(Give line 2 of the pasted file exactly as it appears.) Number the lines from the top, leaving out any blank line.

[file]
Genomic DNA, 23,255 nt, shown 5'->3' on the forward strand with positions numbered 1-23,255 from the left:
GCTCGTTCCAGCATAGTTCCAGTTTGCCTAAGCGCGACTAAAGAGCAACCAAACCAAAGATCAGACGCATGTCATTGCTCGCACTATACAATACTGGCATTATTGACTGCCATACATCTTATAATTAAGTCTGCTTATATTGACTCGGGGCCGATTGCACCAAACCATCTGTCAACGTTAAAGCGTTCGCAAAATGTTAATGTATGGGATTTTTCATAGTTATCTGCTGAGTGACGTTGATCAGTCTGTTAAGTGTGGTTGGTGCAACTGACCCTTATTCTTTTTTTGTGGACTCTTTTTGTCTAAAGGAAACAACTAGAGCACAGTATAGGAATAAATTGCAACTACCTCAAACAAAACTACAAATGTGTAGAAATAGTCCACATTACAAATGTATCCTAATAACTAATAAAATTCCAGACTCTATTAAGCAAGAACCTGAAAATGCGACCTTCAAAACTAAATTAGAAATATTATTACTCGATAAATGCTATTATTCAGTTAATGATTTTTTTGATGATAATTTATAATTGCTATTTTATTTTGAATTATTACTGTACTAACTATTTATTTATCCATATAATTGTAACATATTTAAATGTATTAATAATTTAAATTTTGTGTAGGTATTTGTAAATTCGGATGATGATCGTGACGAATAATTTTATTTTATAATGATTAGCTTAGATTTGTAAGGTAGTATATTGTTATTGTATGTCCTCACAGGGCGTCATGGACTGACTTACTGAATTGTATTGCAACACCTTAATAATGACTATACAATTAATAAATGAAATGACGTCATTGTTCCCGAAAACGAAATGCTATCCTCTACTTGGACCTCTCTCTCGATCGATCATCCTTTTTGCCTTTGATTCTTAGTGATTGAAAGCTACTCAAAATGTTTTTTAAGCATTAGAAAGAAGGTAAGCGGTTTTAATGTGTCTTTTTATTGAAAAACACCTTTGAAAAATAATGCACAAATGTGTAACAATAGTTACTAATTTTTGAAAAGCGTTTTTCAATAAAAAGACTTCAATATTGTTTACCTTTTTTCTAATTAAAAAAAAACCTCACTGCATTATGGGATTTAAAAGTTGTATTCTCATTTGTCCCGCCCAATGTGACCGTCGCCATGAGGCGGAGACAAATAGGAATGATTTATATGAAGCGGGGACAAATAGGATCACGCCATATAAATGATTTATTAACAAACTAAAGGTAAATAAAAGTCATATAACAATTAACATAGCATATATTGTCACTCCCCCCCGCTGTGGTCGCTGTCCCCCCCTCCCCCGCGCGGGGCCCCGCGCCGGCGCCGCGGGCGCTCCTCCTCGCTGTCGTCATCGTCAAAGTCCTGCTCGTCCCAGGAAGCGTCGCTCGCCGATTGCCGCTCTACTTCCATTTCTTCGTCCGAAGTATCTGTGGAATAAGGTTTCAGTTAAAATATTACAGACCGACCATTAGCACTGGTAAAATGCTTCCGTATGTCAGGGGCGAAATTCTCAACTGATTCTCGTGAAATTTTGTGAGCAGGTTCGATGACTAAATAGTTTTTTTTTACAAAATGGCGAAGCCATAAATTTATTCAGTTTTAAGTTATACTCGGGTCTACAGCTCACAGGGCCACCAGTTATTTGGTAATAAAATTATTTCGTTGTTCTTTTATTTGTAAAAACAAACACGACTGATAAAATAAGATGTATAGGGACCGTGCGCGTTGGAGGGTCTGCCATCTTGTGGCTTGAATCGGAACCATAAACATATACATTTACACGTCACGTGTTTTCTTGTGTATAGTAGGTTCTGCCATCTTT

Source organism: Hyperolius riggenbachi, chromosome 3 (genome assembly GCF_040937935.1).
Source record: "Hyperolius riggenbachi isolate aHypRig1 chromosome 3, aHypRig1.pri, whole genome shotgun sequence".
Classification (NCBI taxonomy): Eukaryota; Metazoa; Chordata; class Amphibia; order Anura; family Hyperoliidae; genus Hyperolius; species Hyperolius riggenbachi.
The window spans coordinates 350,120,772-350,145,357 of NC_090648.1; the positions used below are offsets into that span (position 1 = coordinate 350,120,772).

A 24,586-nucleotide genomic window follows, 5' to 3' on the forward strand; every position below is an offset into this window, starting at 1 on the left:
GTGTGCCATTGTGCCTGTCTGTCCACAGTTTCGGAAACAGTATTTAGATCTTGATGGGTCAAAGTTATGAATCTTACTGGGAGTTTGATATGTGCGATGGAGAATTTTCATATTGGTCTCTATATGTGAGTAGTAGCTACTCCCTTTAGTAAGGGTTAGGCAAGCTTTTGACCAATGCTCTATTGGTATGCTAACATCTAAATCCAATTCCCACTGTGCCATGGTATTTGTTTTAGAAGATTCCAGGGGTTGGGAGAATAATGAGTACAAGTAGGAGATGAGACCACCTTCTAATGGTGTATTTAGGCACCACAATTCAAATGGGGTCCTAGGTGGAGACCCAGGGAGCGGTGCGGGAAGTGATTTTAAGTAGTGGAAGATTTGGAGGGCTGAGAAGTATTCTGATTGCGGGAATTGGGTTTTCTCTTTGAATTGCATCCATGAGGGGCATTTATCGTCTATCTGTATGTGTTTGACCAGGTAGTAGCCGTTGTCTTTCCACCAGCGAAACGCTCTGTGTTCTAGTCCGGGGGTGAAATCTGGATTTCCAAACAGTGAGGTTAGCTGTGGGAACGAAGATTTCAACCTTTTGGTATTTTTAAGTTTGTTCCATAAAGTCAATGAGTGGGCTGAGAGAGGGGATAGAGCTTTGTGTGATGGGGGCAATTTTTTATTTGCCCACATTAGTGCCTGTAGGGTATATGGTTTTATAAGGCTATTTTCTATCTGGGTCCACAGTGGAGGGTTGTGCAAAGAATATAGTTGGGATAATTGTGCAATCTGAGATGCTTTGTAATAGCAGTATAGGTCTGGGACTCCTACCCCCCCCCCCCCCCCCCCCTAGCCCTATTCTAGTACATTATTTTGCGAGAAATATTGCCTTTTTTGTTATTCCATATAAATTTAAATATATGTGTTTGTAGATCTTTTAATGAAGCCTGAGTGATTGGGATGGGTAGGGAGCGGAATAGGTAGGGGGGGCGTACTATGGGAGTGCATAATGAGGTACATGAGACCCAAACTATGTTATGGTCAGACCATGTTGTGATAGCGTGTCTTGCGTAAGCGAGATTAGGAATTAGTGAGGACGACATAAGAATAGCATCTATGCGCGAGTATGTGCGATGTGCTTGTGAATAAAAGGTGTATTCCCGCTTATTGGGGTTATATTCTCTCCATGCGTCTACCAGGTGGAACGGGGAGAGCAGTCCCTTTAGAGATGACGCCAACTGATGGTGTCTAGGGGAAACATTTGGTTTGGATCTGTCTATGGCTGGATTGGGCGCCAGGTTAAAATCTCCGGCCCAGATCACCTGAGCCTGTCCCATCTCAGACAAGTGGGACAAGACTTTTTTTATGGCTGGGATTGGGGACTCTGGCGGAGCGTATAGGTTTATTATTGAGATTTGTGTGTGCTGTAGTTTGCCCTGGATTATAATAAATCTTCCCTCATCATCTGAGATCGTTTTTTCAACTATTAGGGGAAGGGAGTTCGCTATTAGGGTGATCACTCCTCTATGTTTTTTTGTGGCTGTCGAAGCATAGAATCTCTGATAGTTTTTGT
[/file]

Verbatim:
GCTCGTTCCAGCATAGTTCCAGTTTGCCTAAGCGCGACTAAAGAGCAACCAAACCAAAGATCAGACGCATGTCATTGCTCGCACTATACAATACTGGCATTATTGACTGCCATACATCTTATAATTAAGTCTGCTTATATTGACTCGGGGCCGATTGCACCAAACCATCTGTCAACGTTAAAGCGTTCGCAAAATGTTAATGTATGGGATTTTTCATAGTTATCTGCTGAGTGACGTTGATCAGTCTGTTAAGTGTGGTTGGTGCAACTGACCCTTATTCTTTTTTTGTGGACTCTTTTTGTCTAAAGGAAACAACTAGAGCACAGTATAGGAATAAATTGCAACTACCTCAAACAAAACTACAAATGTGTAGAAATAGTCCACATTACAAATGTATCCTAATAACTAATAAAATTCCAGACTCTATTAAGCAAGAACCTGAAAATGCGACCTTCAAAACTAAATTAGAAATATTATTACTCGATAAATGCTATTATTCAGTTAATGATTTTTTTGATGATAATTTATAATTGCTATTTTATTTTGAATTATTACTGTACTAACTATTTATTTATCCATATAATTGTAACATATTTAAATGTATTAATAATTTAAATTTTGTGTAGGTATTTGTAAATTCGGATGATGATCGTGACGAATAATTTTATTTTATAATGATTAGCTTAGATTTGTAAGGTAGTATATTGTTATTGTATGTCCTCACAGGGCGTCATGGACTGACTTACTGAATTGTATTGCAACACCTTAATAATGACTATACAATTAATAAATGAAATGACGTCATTGTTCCCGAAAACGAAATGCTATCCTCTACTTGGACCTCTCTCTCGATCGATCATCCTTTTTGCCTTTGATTCTTAGTGATTGAAAGCTACTCAAAATGTTTTTTAAGCATTAGAAAGAAGGTAAGCGGTTTTAATGTGTCTTTTTATTGAAAAACACCTTTGAAAAATAATGCACAAATGTGTAACAATAGTTACTAATTTTTGAAAAGCGTTTTTCAATAAAAAGACTTCAATATTGTTTACCTTTTTTCTAATTAAAAAAAAACCTCACTGCATTATGGGATTTAAAAGTTGTATTCTCATTTGTCCCGCCCAATGTGACCGTCGCCATGAGGCGGAGACAAATAGGAATGATTTATATGAAGCGGGGACAAATAGGATCACGCCATATAAATGATTTATTAACAAACTAAAGGTAAATAAAAGTCATATAACAATTAACATAGCATATATTGTCACTCCCCCCCGCTGTGGTCGCTGTCCCCCCCTCCCCCGCGCGGGGCCCCGCGCCGGCGCCGCGGGCGCTCCTCCTCGCTGTCGTCATCGTCAAAGTCCTGCTCGTCCCAGGAAGCGTCGCTCGCCGATTGCCGCTCTACTTCCATTTCTTCGTCCGAAGTATCTGTGGAATAAGGTTTCAGTTAAAATATTACAGACCGACCATTAGCACTGGTAAAATGCTTCCGTATGTCAGGGGCGAAATTCTCAACTGATTCTCGTGAAATTTTGTGAGCAGGTTCGATGACTAAATAGTTTTTTTTTACAAAATGGCGAAGCCATAAATTTATTCAGTTTTAAGTTATACTCGGGTCTACAGCTCACAGGGCCACCAGTTATTTGGTAATAAAATTATTTCGTTGTTCTTTTATTTGTAAAAACAAACACGACTGATAAAATAAGATGTATAGGGACCGTGCGCGTTGGAGGGTCTGCCATCTTGTGGCTTGAATCGGAACCATAAACATATACATTTACACGTCACGTGTTTTCTTGTGTATAGTAGGTTCTGCCATCTTT